This is a moving drama of unimaginable depth. I admit that I sat crying during some of the final scenes.
Albert Pierrepoint is the most prolific executioner in British history. Between 1933 and 1955 he hanged 608 criminals. He chose the job of hangman because it had been his father's trade, and he wanted to "continue in the family business". The film shows him as having the utmost respect for his victims. Whatever they'd done, by dying they paid for their crimes, and by executing them he was making them innocent. He was not just serving society, he was serving his victims. Not only did he hang his victims, he also washed the corpse and laid it in the coffin.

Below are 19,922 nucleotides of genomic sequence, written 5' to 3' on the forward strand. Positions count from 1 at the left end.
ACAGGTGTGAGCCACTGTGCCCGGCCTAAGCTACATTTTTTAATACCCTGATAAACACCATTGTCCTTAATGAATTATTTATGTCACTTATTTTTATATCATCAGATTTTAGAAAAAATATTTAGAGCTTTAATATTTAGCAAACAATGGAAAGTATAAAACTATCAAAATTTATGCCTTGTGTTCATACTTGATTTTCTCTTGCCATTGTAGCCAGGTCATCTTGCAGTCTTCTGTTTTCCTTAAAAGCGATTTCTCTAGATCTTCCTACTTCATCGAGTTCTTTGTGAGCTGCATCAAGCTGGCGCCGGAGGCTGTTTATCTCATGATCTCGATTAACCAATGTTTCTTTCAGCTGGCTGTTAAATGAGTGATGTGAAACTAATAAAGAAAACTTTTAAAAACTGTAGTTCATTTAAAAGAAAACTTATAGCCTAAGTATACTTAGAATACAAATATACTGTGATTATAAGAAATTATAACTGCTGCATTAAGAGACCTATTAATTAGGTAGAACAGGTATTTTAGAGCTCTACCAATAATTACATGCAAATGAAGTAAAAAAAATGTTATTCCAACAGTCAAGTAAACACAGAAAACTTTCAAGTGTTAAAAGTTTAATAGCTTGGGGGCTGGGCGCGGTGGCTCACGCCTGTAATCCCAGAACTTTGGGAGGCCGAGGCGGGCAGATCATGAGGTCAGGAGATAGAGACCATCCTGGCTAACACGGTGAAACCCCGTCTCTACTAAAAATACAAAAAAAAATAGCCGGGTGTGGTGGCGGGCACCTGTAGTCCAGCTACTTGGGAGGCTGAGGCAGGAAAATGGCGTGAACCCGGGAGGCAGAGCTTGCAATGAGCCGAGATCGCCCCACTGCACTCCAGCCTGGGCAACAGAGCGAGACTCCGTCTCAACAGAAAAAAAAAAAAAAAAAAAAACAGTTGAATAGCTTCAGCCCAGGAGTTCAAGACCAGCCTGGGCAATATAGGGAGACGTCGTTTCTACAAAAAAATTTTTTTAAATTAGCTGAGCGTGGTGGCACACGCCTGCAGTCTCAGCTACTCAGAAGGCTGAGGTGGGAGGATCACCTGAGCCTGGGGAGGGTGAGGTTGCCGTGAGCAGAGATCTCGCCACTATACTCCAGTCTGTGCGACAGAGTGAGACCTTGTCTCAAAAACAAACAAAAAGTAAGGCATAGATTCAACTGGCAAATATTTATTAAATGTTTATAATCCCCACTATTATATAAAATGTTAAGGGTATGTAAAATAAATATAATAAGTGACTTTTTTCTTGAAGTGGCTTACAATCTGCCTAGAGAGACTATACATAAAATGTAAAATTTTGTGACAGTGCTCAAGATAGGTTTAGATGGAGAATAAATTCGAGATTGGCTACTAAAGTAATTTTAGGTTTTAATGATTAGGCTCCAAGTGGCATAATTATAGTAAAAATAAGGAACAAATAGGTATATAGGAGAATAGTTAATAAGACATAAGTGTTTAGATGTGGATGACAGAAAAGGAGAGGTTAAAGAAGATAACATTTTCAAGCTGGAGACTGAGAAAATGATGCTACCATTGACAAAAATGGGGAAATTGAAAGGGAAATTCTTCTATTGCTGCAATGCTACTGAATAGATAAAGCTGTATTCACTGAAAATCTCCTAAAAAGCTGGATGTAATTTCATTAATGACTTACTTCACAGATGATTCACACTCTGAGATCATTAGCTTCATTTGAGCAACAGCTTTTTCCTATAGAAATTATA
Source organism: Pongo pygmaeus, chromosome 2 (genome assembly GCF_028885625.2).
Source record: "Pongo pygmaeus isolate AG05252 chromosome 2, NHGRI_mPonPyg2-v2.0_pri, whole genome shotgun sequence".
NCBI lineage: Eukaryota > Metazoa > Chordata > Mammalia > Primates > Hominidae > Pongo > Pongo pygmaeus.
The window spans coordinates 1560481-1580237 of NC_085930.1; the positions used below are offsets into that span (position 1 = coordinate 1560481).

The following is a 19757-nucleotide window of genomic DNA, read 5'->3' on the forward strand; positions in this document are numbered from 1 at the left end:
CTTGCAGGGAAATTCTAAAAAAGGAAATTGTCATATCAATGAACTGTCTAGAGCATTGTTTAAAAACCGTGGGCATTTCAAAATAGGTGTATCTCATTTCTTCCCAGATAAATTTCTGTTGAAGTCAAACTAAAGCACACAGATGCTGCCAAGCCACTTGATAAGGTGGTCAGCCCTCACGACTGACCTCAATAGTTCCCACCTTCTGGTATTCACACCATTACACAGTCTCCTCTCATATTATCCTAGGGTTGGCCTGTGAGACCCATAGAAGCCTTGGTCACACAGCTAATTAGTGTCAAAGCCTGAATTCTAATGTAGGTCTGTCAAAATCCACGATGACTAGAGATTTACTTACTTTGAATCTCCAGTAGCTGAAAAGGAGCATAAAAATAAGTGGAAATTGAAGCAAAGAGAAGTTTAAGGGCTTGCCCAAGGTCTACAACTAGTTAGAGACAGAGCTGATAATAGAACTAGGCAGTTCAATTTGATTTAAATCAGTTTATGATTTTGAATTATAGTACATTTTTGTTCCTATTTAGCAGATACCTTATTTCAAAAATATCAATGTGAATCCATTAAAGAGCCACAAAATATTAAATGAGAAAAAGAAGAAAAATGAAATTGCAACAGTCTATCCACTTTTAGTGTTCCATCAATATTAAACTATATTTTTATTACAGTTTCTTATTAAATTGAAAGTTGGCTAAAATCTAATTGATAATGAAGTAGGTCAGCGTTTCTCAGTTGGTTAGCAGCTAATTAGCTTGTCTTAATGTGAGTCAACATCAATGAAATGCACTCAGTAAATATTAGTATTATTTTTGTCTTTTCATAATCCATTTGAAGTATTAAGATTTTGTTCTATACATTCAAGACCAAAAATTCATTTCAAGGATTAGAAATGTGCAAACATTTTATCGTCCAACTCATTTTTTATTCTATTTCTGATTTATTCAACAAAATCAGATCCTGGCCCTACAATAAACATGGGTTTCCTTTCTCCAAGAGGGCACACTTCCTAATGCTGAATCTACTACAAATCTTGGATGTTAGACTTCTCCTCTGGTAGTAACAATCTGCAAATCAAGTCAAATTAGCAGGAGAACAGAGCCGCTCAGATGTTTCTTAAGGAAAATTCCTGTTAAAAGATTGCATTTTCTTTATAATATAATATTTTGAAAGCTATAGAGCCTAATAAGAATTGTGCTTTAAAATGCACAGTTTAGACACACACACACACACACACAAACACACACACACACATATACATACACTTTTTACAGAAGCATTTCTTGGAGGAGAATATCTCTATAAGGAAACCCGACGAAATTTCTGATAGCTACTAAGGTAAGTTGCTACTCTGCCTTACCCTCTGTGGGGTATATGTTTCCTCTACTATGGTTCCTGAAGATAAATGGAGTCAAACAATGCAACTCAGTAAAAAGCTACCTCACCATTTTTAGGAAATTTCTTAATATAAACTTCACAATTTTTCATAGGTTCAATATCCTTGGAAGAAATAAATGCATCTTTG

Pierrepoint remained anonymous in his early years. Even his closest friends did not know his occupation. Since hanging was a free-lance job, payment only made per hanging, he had a regular job delivering groceries. He achieved celebrity status after the war, when he was sent to Germany where he hanged 202 war criminals. Until then he had maintained a strict separation between his work and his social life, which was disrupted when his friends began to praise him for his work. The turning point for him came in 1950 when he had to hang a close friend.
In 1955 he resigned over a disagreement about payment in the case of last-minute reprieves. If he travelled to an execution and the prisoner was pardoned, he received no payment, not even to cover his travel expenses. After his retirement opponents of the death penalty claimed that he had crossed over to their way of thinking, but despite a few statements quoted out of context he never regretted his career choice.
The American release of this film incorrectly calls it "Pierrepoint: The Last Hangman". Albert Pierrepoint resigned in 1955, but executions were carried out by other executioners until 1964.